FORT LAUDERDALE, Fla., Feb. 14 – Pre-stroke personality has a greater influence on stroke recovery than the brain injury itself, according to research presented today at the American Stroke Association’s 26th International Stroke Conference. The American Stroke Association is a division of the American Heart Association.
Some stroke survivors are highly susceptible to emotional changes from the brain injury and psychological reactions to that injury. How they cope with the changes – and how well they recover – is based on the individual’s unique pre-stroke persona, according to new research.
“In some cases, two people with the exact same stroke-related deficits can have very different results,” says Lynn M. Grattan, Ph.D., lead author and associate professor of neurology at the University of Maryland School of Medicine in Baltimore. “One person might return to work and social and leisure activities, while the other may end up on permanent disability. Our research is the first to demonstrate that in many cases, personality has a greater influence than the brain injury itself.”
Grattan says healthcare providers should act promptly to identify an individual’s pre-existing personality features including previous methods of coping, problem-solving and emotional styles and sensitivities.
“By harnessing and mobilizing their strengths early on, you can help reduce the disappointment, confusion and pain brought on by the stroke and engage them immediately in the rehabilitation process,” says Grattan.
She suggests that this can easily be done with a brief neuropsychological examination of the patient within the first few days of a stroke.
The psychological reaction to having a stroke can cause feelings of frustration, anxiety, apathy, anger or depression. Depression can seriously hinder an individual’s willingness and ability to participate in rehabilitation, as well as their ability to avoid another stroke.
In this study, researchers hoped to identify which elements of an individual’s baseline personality changed and determine which personality types are vulnerable to depression after a stroke. Investigators studied the personalities of 35 stroke survivors – 20 female, 15 male with an average age of 57. They administered standard psychological tests to the close relatives (spouse, child or sibling) of the individuals who had a stroke. They were asked questions about the patients’ interpersonal style, degree of extroversion or introversion, openness to new experiences and how they coped with stress. The test was given a few days after the stroke and again one year later.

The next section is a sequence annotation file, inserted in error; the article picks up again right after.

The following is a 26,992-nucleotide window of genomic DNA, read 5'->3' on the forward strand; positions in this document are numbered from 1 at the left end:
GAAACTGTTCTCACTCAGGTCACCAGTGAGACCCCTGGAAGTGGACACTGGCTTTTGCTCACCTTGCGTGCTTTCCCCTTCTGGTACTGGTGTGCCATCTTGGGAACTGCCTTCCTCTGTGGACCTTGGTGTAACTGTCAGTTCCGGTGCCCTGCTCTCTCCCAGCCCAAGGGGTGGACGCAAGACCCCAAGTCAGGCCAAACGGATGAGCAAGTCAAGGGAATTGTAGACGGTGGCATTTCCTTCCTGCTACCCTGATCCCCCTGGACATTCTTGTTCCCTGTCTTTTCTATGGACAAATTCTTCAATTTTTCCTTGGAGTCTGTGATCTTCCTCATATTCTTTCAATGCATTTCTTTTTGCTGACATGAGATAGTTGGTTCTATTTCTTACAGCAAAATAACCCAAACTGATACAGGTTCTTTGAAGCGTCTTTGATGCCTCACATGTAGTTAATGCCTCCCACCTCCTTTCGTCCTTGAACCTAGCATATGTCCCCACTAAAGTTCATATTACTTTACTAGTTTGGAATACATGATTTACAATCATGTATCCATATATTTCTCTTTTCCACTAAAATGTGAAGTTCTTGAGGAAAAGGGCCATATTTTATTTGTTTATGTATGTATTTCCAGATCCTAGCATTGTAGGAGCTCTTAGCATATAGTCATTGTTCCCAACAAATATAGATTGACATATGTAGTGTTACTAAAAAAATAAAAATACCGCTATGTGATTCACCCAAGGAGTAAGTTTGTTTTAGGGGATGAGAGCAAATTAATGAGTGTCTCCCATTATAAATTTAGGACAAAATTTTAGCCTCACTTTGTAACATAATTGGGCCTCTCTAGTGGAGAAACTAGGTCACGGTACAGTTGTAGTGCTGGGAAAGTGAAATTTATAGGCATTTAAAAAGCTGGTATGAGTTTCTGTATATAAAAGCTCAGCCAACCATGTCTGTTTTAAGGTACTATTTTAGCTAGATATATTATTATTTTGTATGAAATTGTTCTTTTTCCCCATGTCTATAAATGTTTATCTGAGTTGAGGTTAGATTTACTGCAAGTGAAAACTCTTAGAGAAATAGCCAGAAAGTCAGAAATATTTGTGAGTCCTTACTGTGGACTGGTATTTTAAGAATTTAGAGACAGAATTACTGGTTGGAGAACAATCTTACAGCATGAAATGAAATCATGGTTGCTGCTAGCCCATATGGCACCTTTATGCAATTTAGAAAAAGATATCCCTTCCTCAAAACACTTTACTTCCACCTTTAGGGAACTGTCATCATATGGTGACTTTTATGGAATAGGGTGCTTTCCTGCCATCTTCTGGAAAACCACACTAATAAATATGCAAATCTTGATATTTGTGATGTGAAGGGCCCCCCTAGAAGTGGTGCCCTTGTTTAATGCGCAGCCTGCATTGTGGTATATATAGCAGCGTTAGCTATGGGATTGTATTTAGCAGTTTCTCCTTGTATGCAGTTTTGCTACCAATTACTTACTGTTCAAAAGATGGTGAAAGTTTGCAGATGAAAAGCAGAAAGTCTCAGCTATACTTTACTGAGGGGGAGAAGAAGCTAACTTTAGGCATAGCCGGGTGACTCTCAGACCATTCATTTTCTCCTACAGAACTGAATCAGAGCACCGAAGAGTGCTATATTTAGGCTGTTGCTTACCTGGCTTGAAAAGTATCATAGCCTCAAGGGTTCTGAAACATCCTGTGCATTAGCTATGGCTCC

Researchers found that people whose families described them as highly self-conscious or as “deep thinkers” were most vulnerable to post-stroke depression.
“After the stroke, these people became more self-conscious, moody, withdrawn and socially isolated,” says Grattan. “Their subsequent depression made it very difficult for them to participate in and benefit from rehabilitation as they lacked the energy or interest to succeed.”
In contrast, people described as more energetic, outgoing, flexible and self-confident before a stroke can often successfully dedicate themselves to a rigorous post-stroke rehabilitation routine and get themselves back to a higher level of recovery, she says.
Much of stroke care has focused on medically stabilizing patients and sending them home, she says. “While this is clearly crucial for recovery, more attention should be placed on working with patients and their families soon after hospital admission to understand the changes a stroke can cause so that they can all better deal with the stroke-related deficits and subsequent disability.
“Pre-existing personality is exceedingly important to how an individual faces the painful aspects of stroke recovery, how they approach the challenge of rehabilitation and maximize recovery,” she says.
Ultimately, the researchers hope to develop counseling and medical regimes that will optimize psychosocial outcomes following stroke. Grattan’s research was supported by a grant from the National Institutes of Health/National Institute of Neurological Disorders and Stroke.
Co-authors are Marjan Ghahramanlou, M.A.; Jodi Aronoff, M.A.; Marcella A. Wozniak, M.D., Ph.D.; Stephen J. Kittner, M.D.; and Thomas R. Price, M.D.
The above post is reprinted from materials provided by American Heart Association. Note: Content may be edited for style and length.
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